The History of Beignets


One of the world's great carbohydrate indulgences is a beignet. Although the French word "beignet" merely means fried dough, the actual creation tends to be more diverse than the American doughnut. The most classic version of a beignet consists of a fried square of dough, which the chef may or may not frost, but typically dusts with liberal amounts of confectioner's sugar.


  • The history of beignets extends back many to the Middle Ages, if not before. The Islamic influence of Spanish cuisine produced the bunuelo, balls of choux paste deep-fried in fat. In France, the dough took on a different shape, but the frying and sugar remained. By the 18th century, French people colonizing in the Louisiana region brought their pastry traditions with them, making beignets popular in New Orleans.


  • Dessert beignets in France and New Orleans share powdered sugar as the primary topping, but many other types of beignets exist. In France, dessert beignets may feature fruit fillings. Savory versions of beignets may include meat, cheese, potatoes or seafood. The United States beignet consists of choux pastry as opposed to a yeast-based dough, drawn from the influence of Italy's zeppole and Germany's spritzkuchen.

Beignets in New Orleans

  • Beignets have folkloric status in New Orleans, prompting Louisiana's government to officially name them the state doughnut in 1986. One of New Orleans' star tourist attractions is Cafe du Monde, a 24-hour French Quarter cafe that serves only two items: chicory-infused coffee and beignets. The beignets are square shaped, have no hole, and come three to an order under a signature pile of powdered sugar.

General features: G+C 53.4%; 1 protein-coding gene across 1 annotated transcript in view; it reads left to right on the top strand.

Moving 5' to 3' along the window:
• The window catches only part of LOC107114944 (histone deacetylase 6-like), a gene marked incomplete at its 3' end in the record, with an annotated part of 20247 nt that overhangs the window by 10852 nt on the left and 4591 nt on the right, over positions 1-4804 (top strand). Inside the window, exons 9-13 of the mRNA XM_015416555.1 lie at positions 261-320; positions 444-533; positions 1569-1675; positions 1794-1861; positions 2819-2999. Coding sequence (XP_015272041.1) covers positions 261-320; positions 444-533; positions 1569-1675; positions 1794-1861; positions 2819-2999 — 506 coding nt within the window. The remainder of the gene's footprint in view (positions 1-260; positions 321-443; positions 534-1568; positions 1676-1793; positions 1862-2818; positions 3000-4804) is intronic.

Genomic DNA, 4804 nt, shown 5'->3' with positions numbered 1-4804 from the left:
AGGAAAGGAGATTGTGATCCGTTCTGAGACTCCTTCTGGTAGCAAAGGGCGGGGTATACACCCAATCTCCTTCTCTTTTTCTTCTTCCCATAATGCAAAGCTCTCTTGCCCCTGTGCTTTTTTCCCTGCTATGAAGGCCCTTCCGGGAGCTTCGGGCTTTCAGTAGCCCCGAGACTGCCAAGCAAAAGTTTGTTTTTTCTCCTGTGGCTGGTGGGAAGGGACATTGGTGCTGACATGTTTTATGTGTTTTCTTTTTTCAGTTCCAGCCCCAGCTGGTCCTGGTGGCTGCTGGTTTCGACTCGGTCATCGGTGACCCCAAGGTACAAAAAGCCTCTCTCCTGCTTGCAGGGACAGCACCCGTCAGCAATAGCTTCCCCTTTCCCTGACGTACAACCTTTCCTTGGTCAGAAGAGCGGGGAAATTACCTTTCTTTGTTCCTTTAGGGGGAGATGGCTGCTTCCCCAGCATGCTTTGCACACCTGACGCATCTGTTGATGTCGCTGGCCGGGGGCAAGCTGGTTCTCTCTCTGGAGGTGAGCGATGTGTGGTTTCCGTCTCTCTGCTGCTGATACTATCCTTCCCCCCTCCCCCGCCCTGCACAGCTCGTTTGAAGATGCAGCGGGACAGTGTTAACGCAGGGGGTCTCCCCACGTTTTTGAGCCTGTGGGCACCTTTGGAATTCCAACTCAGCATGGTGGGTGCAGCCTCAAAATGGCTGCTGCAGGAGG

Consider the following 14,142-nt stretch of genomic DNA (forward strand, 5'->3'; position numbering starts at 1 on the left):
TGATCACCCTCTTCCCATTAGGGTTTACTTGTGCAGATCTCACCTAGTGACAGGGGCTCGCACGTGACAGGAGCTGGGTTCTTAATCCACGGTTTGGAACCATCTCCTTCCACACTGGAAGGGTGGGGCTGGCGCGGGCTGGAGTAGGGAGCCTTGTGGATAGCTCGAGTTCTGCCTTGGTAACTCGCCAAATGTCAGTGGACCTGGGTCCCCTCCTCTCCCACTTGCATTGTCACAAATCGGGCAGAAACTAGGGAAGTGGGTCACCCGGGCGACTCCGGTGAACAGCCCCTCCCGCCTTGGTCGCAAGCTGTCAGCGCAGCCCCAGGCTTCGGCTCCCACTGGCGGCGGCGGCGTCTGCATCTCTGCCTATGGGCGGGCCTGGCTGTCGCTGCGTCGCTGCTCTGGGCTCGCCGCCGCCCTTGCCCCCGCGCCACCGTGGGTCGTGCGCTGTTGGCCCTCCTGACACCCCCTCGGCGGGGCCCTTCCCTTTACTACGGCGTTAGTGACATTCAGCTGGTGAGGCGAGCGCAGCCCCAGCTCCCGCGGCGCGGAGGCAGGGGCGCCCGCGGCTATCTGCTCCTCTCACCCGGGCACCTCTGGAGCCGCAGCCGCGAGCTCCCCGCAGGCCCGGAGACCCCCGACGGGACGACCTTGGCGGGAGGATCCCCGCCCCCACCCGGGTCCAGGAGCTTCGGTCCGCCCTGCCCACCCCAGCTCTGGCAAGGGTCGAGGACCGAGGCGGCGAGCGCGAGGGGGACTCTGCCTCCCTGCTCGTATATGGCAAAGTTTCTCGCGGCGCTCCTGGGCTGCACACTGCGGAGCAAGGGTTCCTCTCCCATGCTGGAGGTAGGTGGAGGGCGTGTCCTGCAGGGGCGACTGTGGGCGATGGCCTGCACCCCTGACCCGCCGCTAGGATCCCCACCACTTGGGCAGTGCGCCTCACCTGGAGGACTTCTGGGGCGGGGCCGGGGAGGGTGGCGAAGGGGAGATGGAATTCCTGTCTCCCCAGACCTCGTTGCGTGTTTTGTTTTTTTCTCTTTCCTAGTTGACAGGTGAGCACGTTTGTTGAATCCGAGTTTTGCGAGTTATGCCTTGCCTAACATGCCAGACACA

• There is some dispute over the origin of the word beignet. The most common explanation traces it from "bigne," which is an early Celtic word meaning "to raise." Another theory suggests the Middle French term "bignet," which means a savory or sweet pastry surrounding meat or fruit, preceded the term beignet. In addition, the Middle French words "buyne" and "beigne" which mean "bruise" or "bump," may describe the shape of a beignet.


  • Despite their variations, beignets around the world share the common trait of fried dough. At Cafe du Monde as well as the streets of Paris, chefs serve beignets hot because the dough quickly gets heavy and hardens as it cools. A crispy exterior and a hollow interior create a juxtaposition of textures. Some purists insist on beginning with homemade bread dough and hand-stretching it, rather than using machines. Others swear by peanut oil for the frying, because it won't burn like other oils when heated to a high temperature.

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